# Newbie problem: combining rotations [Solved]

Hey,

I'm quite unfamiliar with all of this, so please forgive me if this is a very stupid problem.

I'm trying to make a simple game with a space ship that can pitch, yaw and roll. To the ship is attached a vector for its facing direction and a vector for its normal, and the ship is supposed to turn to face the direction of the chase camera gradually. What I have now seems to work for yaw and pitch individually (ignore roll for now, it's a bit iffy), but when I try to combine the two it goes crazy. Here's what I have so far:

```/**     * Called every time the game updates - updates basic movement of the ship.     */    public void update(float time)    {             Quaternion facingQuat = new Quaternion(facingDirection.x, facingDirection.y, facingDirection.z, 0);              Quaternion facingNorm = new Quaternion(facingNormal.x, facingNormal.y, facingNormal.z, 0);       Quaternion rotateShip = doYaw(time);       rotateShip.multLocal(doPitch(time));       //rotateShip.multLocal(doRoll(time));              shipModel.getLocalRotation().multLocal(rotateShip);       facingQuat = rotateShip.mult(facingQuat.mult(rotateShip.inverse()));       facingDirection = new Vector3f(facingQuat.x, facingQuat.y, facingQuat.z);       facingNorm = rotateShip.mult(facingNorm.mult(rotateShip.inverse()));       facingNormal = new Vector3f(facingNorm.x, facingNorm.y, facingNorm.z);              System.out.println("Normal: " + facingNormal);              doAcceleration(time);       doMotion(time);              //System.out.println("Yaw velocity: " + yawVelocity);    }        private Quaternion doYaw(float time)    {       return new Quaternion().fromAngleAxis(-yawVelocity, facingNormal);    }            private Quaternion doPitch(float time)    {       return new Quaternion().fromAngleAxis(pitchVelocity, facingDirection.cross(facingNormal));    }           private Quaternion doRoll(float time)    {       return new Quaternion().fromAngleAxis(rollVelocity, facingDirection);    }```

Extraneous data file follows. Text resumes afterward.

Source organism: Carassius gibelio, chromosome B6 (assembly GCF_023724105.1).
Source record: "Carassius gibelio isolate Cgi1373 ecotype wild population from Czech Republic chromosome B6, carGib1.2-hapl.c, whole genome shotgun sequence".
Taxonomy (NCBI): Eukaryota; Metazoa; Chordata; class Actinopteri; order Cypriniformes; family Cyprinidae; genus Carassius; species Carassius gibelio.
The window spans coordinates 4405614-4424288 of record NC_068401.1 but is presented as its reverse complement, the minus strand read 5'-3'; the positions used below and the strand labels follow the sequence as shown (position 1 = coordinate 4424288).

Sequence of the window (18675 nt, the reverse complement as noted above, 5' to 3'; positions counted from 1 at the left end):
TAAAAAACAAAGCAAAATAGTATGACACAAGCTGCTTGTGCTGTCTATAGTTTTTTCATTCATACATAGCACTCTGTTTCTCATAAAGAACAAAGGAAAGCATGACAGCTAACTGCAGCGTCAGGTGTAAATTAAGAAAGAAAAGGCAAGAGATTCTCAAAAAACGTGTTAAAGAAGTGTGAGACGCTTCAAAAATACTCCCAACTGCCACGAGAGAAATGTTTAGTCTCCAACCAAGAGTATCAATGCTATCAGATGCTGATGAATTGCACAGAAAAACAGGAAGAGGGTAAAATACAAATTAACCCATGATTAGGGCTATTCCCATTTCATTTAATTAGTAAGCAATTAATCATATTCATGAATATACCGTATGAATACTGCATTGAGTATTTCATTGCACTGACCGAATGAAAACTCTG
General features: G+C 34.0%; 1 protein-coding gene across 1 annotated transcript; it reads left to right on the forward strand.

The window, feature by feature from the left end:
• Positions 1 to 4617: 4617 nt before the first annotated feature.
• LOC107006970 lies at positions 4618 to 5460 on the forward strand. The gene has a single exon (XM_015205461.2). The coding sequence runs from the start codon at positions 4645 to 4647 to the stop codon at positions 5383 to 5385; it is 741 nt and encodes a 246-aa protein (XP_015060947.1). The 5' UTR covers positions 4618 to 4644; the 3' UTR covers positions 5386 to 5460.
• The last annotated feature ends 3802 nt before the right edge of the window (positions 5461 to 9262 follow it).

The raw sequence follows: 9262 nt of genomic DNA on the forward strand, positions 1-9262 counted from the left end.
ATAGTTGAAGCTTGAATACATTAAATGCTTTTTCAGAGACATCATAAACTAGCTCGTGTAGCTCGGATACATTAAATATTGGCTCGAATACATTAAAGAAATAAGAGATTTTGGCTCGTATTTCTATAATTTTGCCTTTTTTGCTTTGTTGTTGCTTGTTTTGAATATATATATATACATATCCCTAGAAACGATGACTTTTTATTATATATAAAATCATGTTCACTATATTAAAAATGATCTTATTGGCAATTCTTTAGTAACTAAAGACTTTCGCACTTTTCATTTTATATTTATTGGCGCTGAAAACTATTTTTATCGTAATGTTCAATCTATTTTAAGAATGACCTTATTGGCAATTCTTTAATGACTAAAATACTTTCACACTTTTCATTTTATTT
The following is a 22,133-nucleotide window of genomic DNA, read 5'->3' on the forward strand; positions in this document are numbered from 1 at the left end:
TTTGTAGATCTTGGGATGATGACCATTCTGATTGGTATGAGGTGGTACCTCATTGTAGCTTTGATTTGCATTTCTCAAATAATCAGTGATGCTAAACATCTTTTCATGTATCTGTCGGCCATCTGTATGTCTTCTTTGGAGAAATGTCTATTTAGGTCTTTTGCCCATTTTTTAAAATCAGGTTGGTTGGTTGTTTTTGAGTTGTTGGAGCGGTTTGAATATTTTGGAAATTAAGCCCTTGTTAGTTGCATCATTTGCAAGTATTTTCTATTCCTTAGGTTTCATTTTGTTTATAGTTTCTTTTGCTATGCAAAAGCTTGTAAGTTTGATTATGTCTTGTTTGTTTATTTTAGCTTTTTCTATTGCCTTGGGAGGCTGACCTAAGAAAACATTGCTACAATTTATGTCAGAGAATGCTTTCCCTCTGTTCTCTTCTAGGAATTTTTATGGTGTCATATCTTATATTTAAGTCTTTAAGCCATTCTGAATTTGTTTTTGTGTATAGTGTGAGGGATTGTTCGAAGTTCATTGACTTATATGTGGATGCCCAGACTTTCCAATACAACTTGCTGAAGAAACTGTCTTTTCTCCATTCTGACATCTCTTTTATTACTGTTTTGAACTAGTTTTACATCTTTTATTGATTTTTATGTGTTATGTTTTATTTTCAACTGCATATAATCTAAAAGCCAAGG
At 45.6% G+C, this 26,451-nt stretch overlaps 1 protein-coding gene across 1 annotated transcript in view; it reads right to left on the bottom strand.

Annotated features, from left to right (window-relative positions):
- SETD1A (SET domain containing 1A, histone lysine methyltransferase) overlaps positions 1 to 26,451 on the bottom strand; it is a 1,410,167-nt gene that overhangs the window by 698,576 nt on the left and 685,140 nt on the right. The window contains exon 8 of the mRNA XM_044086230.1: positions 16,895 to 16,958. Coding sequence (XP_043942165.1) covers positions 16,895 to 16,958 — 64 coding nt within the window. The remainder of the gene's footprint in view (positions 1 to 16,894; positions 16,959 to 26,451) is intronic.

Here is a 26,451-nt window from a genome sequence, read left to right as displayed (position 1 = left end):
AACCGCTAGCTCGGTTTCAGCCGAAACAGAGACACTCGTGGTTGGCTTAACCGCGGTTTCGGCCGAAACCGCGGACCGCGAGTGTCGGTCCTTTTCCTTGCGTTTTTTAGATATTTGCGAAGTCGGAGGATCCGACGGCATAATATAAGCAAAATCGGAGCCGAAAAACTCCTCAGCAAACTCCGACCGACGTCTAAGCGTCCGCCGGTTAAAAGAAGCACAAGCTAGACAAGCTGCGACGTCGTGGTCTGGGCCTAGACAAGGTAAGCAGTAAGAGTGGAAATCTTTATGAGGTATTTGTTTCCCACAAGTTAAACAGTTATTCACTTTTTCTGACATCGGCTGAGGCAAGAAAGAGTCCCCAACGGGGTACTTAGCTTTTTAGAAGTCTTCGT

If I comment out the line so that it only gets one of the "doYaw" and "doPitch" quaternions, then it seems to work okay.

And for the turning towards the camera: